University of Pittsburgh
August 16, 1999


Contact:  412-624-4147

PITTSBURGH, August 17 -- State representative Frank Dermody,

(D-Oakmont) announced today that the Commonwealth of Pennsylvania is providing a $211,000 grant to the University of Pittsburgh's Manufacturing Assistance Center (MAC) to create a training program to address the state's shortage of precision grinders.

"It's important for the state and the region that we not allow a manpower shortage to erode the tremendous international reputation Western Pennsylvania has developed in the tool and die industry," said Rep. Dermody. "Because most of these jobs are with smaller employers who have difficulty providing the resources for on-the-job training, it is vital that we take a lead role in keeping this industry competitive."

"This grant enables us to provide a true, University-based service to the region's economy, to area manufacturers and to displaced workers," said Gerald Holder, dean of Pitt's School of Engineering. "We're grateful for the confidence Rep. Dermody and members of the Pennsylvania assembly showed in supporting this project."

The greater Pittsburgh area has been nicknamed "Carbide Valley" in the industry because of the number of tool and die shops in the area and the quality of the work produced.

Precision grinding, a critical skill in the tool and die industry, involves removing exact amounts of material into precise shapes, often with tolerances as small as 1/10,000 of an inch. The jobs are highly-skilled positions that pay between $30-60,000 a year for experienced machinists.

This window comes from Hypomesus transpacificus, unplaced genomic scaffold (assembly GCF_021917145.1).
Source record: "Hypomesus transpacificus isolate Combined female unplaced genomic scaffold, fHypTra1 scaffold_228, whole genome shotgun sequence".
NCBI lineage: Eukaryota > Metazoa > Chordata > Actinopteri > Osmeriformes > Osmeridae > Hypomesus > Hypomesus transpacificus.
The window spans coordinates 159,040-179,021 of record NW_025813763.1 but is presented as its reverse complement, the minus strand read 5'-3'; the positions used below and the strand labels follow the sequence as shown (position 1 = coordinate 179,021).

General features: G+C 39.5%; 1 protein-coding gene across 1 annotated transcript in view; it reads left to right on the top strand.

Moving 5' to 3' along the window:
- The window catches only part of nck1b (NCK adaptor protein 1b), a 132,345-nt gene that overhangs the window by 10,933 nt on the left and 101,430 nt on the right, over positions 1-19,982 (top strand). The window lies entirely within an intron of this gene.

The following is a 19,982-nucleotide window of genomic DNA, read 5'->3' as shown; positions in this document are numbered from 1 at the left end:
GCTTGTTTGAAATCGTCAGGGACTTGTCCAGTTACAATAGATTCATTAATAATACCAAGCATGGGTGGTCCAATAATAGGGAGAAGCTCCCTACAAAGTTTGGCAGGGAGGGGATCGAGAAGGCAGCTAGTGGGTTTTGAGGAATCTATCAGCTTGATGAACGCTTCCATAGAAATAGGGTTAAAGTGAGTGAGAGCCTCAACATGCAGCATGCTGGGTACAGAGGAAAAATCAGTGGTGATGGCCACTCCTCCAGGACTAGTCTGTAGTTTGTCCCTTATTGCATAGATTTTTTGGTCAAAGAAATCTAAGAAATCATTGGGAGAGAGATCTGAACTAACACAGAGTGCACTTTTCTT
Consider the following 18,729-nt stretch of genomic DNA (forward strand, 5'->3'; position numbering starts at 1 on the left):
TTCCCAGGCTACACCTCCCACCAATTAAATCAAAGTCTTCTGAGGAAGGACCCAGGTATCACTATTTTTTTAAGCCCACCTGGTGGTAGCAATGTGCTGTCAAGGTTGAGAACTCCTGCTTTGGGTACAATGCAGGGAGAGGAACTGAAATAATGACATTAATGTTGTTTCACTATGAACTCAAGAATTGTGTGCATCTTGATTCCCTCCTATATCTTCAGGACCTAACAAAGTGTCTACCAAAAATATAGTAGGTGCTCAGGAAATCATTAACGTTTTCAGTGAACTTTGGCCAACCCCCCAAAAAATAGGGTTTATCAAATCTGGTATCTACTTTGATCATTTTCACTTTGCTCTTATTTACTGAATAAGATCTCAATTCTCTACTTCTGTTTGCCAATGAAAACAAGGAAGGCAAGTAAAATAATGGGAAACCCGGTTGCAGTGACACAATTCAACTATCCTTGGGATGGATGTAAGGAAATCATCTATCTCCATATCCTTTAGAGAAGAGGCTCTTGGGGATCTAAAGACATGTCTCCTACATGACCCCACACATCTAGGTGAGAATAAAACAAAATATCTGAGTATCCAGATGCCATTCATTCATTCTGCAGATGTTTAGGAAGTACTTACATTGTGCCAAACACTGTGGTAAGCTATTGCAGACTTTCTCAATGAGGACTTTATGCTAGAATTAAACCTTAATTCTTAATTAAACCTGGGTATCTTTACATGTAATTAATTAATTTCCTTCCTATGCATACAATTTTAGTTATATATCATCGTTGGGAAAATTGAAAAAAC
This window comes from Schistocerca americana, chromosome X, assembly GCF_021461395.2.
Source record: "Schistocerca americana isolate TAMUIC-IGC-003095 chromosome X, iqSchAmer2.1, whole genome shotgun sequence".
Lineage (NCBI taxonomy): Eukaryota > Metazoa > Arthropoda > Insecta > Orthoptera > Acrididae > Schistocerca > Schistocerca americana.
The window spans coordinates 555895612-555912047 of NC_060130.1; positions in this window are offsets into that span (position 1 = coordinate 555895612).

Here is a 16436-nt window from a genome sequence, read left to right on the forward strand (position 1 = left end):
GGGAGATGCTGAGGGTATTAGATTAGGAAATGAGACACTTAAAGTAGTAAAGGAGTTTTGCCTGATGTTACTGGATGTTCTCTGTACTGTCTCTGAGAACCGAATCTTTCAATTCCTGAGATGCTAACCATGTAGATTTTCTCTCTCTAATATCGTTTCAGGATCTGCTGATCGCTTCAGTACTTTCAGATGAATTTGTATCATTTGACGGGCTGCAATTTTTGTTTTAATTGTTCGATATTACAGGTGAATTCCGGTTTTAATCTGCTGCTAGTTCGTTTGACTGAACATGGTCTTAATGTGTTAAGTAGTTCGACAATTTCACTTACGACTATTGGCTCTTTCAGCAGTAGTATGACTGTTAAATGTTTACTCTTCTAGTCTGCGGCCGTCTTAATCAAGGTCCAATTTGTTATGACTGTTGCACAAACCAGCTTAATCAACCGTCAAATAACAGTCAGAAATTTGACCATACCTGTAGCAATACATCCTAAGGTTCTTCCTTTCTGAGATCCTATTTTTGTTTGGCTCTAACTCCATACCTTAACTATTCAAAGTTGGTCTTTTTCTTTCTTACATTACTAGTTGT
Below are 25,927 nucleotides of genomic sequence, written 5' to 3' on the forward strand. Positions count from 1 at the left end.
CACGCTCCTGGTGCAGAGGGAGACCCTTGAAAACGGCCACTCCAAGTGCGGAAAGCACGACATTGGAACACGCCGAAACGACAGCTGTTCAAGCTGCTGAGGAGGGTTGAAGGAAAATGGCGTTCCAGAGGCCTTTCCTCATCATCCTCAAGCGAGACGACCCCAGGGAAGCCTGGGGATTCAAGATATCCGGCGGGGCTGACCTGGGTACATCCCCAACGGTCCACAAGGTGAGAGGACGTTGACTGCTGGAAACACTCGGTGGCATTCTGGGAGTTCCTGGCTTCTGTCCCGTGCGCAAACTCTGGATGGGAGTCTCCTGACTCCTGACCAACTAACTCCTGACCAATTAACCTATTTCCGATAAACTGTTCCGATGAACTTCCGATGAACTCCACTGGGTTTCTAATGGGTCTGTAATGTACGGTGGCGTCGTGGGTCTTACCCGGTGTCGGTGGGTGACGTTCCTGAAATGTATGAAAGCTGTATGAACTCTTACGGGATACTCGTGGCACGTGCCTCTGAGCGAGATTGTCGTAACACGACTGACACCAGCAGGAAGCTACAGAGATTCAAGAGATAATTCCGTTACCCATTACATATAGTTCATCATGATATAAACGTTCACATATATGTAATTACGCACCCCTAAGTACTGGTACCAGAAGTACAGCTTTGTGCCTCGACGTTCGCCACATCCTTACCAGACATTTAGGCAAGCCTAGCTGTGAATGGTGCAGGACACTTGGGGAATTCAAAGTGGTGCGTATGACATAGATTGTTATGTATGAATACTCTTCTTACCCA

A study commissioned by the MAC through the Heinz Endowments found that more than 3,000 new jobs will be created locally over the next three years, an estimate supported by numbers from the Pennsylvania Department of Labor and Industry.

A recent article in Forbes Magazine said that nationally, more than 30,000 of these jobs go unfilled. Asian countries have targeted the tool and die industry by creating training facilities for their workers, and Dermody says that if the United States does not do the same, it risks losing these jobs forever.

The Precision Grinding Instructional Laboratory will accept its first students this fall, and at its peak should accommodate 80-120 students annually through three programs:

o The Intensive Precision Grinding Training Program, a 13-week program for beginners, which will include classes in blueprint reading and mathematics;

o The Hands-on Evening Classes for Tool and Die Apprentices, for students currently employed as apprentices by local companies;

o The Ten Week Advanced Manufacturing Training Program, an intensive program for dislocated workers that the MAC has operated for other manufacturing skills since 1997.

The MAC, which is in Rep. Dermody's district in the University of Pittsburgh's Applied Research Center (U-PARC) in Harmarville, serves as a resource for hundreds of manufacturers in the Greater Pittsburgh area, including more than a dozen in Rep. Dermody's district.

An initiative of the Department of Industrial Engineering in Pitt's School of Engineering, the MAC is a technology transfer center with a highly skilled staff and a state-of-the-art factory. It offers area manufacturers shared access to and hands-on training on advanced machine tools and computer aided manufacturing software, as well as technical assistance and research and development.

Since its inception in 1994, the MAC has completed more than 350 shared manufacturing/technical assistance projects and more than 2,000 person-days of

hands-on training.

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